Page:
By Ronald Wright
House Of Anansi Press, Inc., (2004). Paperback, 212 pages.
If people had listened to thinking this, we’d living in a civilization ravaged by polio and small pox.
This book aches with shallow thinking, and features the same old Rousseauian pseudo-historical fantasy of the noble savage being more free, and that a better humankind would be possible if we could just stop the people (read those who disagree) who ‘mess it up’. For Rousseau, the problem lay in the social orders of the family, the church, and the local community. For Wright, the problem is found among those who advance the economic strategies or technologies he doesn’t like. Like Rousseau and the socialists of the 19th century who drank down Rousseau’s ideas, Wright looks to the state, regulations, and the use of even international power to advance his agenda. We have a name for people who believe that the state should enforce their vision of society on others with global regulations and power. We call them tyrants.
Wright envisions a world where every possible development or invention has to meet his standards of forethought (and political bias) or else presumably be shut down. His uncritical and trendy defacement of the west and our technological advances will win over some undergraduates and the leftist zealots that run the CBC, but the thinking is based on shallow assumptions that come out of the whining of the 60’s and have no basis in fact.
Western culture and progress have lifted millions and generations out of desperate poverty, need and sickness. There’s more to do. There’s risks in going forward. But there are risks in standing still. Wright pretends he has a big perspective that allows him to see “the whole game” and that he is not distracted merely by “watching the ball.” He seems to think that those who’ve advanced technology have been short sighted or unaware in a way that he has avoided. But his pretension is false. His gross generalizations have the appearance of breadth of thought, but they’re actually means of avoiding the details. History runs like a greased pig through his book. His historical trivia is conjectural at best and smacks of a post-structuralist reading of ancient civilizations. His idea that America receives notions of liberty from the North American native community, for example, is just patently false – those ideas originate in Christian thought among Anabaptists in England and on the Continent in the 16th century. And Wright’s suggestion that their communities once had greater degrees of social order sounds quite like Rousseau and other statists who romanticize the noble savage and look in their innocence for some justification of the power structures they want to bring into being.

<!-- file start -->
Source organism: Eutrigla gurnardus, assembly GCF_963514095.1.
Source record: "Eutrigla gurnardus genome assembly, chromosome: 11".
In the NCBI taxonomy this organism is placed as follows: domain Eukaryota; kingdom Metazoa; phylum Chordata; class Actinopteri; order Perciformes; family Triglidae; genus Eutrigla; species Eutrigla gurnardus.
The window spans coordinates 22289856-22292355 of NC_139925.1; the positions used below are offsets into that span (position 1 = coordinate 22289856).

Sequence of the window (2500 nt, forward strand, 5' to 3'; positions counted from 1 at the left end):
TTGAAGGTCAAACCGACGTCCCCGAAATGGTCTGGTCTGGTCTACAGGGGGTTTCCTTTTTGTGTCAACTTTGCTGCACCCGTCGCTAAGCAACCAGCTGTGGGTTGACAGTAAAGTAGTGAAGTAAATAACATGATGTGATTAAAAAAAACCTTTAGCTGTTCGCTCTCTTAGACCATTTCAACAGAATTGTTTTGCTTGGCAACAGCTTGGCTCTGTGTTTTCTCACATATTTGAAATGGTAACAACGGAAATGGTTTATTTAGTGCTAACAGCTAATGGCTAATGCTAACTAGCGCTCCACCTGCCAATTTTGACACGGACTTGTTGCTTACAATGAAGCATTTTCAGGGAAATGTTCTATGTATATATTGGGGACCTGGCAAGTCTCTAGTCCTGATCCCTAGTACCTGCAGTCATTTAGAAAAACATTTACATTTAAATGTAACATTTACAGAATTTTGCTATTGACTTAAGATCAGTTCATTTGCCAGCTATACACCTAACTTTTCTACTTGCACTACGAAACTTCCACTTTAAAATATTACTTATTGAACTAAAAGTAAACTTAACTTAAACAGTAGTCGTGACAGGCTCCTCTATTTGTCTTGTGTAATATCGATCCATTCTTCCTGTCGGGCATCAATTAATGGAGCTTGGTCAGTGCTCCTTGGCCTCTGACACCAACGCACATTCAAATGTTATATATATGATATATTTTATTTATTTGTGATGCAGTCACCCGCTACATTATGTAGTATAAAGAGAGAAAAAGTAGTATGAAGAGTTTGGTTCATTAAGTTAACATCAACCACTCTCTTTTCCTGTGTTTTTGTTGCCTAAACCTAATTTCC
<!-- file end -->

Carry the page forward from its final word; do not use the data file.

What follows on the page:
Indeed, Wright is driven not by history, not by facts, not by evidence, but by fantasy and fear: he’s been suckered by the utopian imaginations of statists; his quivering belly about the future in fact robs him of the future. He’s not thinking deeply and honestly about ‘what will happen next,’ he’s projecting his fears of success and political bias on the future and so comes up with the only answer he can – stop it all and roll us backwards. If Eden is lost, Wright would take us back there by force of government power. What else could possibly constitute “the tools and means to share resources, clean up pollution, dispense basic health care and birth control, set economic limits in line with natural ones”? Only international government power. Wright is a fascist, and probably has such romantic fantasies he doesn’t even recognize it in himself.
All advances come with risk, and that means that those who are risk adverse, if given given the totalitarian power implied in this book, will persecute individual dissenters from their dogma (“the hard men and women of big oil and the far right”), and thereby trap human civilization where it is, or in a worsened limited state. In doing so, they will condemn millions of future human beings to poverty, suffering, and political imprisonment. I say the latter, because people who think like Wright are the despots and villains who rationalize the mistreatment of dissenters, because they won’t let the facts get in the way of their thinking. In the film based on the book, for example, David Suzuki is shown actually calling economics ‘insanity’. Of course no one in the production actually talks to articulate economists openly in order to try and understand their discipline; instead, because economic common sense disables his political agenda, he just ridicules it and pushes it aside. So also Wright. Wright is another prophet of doom that has set himself up for a lucrative university speaking tour. But he is a false prophet, and offers only ideas that will ultimately ruin the lives of millions of people, and sacrifice their freedom, all based on the fears he’s projected, and now sown.